If you've started to structure something in a very strong and meaningful way, you're going to see and capture insights, reshape and refactor where you need to, even in an active state, to be able to maximize those returns. Investing in data capabilities really helps NPOs analyze where they're going, and point and focus their efforts. It’s an evolutionary conversation.

Joan: How do you recommend NPOs approach technology in a way that is true to the values of a nonprofit?

Ron: So, when we talk about some of these organizations, they're there for a purpose—they're there because a particular need exists. The whole idea is that we're trying to help people; the values of what a particular NPO stands for, and the meaning that they have there, and the benefit, in a social responsibility aspect, or even in just a human aspect, certainly need to be at the forefront to make a meaningful difference.

Technology moves so unbelievably fast. And with the advent of some of these innovations—downloadable apps that allow you to donate, for example—people have so many choices and selections. In many cases, convenience sometimes outweighs that social responsibility aspect. But what I would try to communicate to a client is that you still have control over the reason why your NPO is there and the benefits it brings.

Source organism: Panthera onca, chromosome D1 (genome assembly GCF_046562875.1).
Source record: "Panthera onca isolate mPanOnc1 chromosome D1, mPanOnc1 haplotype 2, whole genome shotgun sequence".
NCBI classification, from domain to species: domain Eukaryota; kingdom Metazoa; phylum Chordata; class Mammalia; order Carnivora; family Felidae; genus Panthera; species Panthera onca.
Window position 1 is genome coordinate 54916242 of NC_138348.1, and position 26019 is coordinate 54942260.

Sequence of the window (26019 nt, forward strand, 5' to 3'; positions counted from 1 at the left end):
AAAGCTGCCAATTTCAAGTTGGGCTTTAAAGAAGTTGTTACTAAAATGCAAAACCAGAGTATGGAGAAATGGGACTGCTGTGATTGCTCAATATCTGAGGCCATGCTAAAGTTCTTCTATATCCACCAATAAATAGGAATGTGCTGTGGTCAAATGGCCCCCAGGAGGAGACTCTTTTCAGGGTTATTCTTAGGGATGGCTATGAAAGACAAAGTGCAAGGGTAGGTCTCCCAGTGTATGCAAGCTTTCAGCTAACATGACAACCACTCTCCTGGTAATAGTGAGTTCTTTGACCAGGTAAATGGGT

In closing, the critical message for NPOs is: If you're not aware of, and understanding, where technology is going and looking for ways to take advantage of it you're not going to be able to fulfil and support the cause that your NPO exists to serve. Look at technology as an enabler for what you're ultimately trying to achieve. Opportunities exist for NPOs to leverage technology in meaningful ways and significantly expand their ability to help people.